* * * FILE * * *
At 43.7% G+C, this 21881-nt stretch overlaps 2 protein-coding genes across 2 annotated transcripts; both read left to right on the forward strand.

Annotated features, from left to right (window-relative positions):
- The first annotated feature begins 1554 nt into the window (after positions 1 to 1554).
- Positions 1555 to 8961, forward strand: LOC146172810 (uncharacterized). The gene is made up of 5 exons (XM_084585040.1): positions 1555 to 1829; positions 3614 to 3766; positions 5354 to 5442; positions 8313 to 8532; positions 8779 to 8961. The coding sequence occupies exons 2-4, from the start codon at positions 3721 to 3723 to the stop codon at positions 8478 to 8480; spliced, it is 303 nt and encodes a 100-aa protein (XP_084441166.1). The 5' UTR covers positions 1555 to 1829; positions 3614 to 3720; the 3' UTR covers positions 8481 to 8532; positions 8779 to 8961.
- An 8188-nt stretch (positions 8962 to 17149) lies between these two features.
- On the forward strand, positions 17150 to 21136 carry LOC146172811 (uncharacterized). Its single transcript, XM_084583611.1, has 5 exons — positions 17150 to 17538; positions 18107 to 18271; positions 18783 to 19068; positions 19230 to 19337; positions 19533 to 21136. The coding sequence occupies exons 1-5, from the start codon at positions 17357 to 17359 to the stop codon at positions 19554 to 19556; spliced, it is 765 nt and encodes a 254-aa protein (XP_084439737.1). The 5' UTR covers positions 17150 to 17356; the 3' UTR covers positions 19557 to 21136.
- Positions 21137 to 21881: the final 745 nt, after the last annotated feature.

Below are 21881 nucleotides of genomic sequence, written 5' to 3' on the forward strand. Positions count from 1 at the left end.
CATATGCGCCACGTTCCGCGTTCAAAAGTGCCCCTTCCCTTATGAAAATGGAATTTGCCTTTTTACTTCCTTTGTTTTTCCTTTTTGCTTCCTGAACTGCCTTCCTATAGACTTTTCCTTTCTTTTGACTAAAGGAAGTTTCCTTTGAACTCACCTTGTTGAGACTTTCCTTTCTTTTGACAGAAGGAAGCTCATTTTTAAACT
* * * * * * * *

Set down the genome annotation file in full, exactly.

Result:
At 43.7% G+C, this 21881-nt stretch overlaps 2 protein-coding genes across 2 annotated transcripts; both read left to right on the forward strand.

Annotated features, from left to right (window-relative positions):
- The first annotated feature begins 1554 nt into the window (after positions 1 to 1554).
- Positions 1555 to 8961, forward strand: LOC146172810 (uncharacterized). The gene is made up of 5 exons (XM_084585040.1): positions 1555 to 1829; positions 3614 to 3766; positions 5354 to 5442; positions 8313 to 8532; positions 8779 to 8961. The coding sequence occupies exons 2-4, from the start codon at positions 3721 to 3723 to the stop codon at positions 8478 to 8480; spliced, it is 303 nt and encodes a 100-aa protein (XP_084441166.1). The 5' UTR covers positions 1555 to 1829; positions 3614 to 3720; the 3' UTR covers positions 8481 to 8532; positions 8779 to 8961.
- An 8188-nt stretch (positions 8962 to 17149) lies between these two features.
- On the forward strand, positions 17150 to 21136 carry LOC146172811 (uncharacterized). Its single transcript, XM_084583611.1, has 5 exons — positions 17150 to 17538; positions 18107 to 18271; positions 18783 to 19068; positions 19230 to 19337; positions 19533 to 21136. The coding sequence occupies exons 1-5, from the start codon at positions 17357 to 17359 to the stop codon at positions 19554 to 19556; spliced, it is 765 nt and encodes a 254-aa protein (XP_084439737.1). The 5' UTR covers positions 17150 to 17356; the 3' UTR covers positions 19557 to 21136.
- Positions 21137 to 21881: the final 745 nt, after the last annotated feature.

Below are 21881 nucleotides of genomic sequence, written 5' to 3' on the forward strand. Positions count from 1 at the left end.
CATATGCGCCACGTTCCGCGTTCAAAAGTGCCCCTTCCCTTATGAAAATGGAATTTGCCTTTTTACTTCCTTTGTTTTTCCTTTTTGCTTCCTGAACTGCCTTCCTATAGACTTTTCCTTTCTTTTGACTAAAGGAAGTTTCCTTTGAACTCACCTTGTTGAGACTTTCCTTTCTTTTGACAGAAGGAAGCTCATTTTTAAACT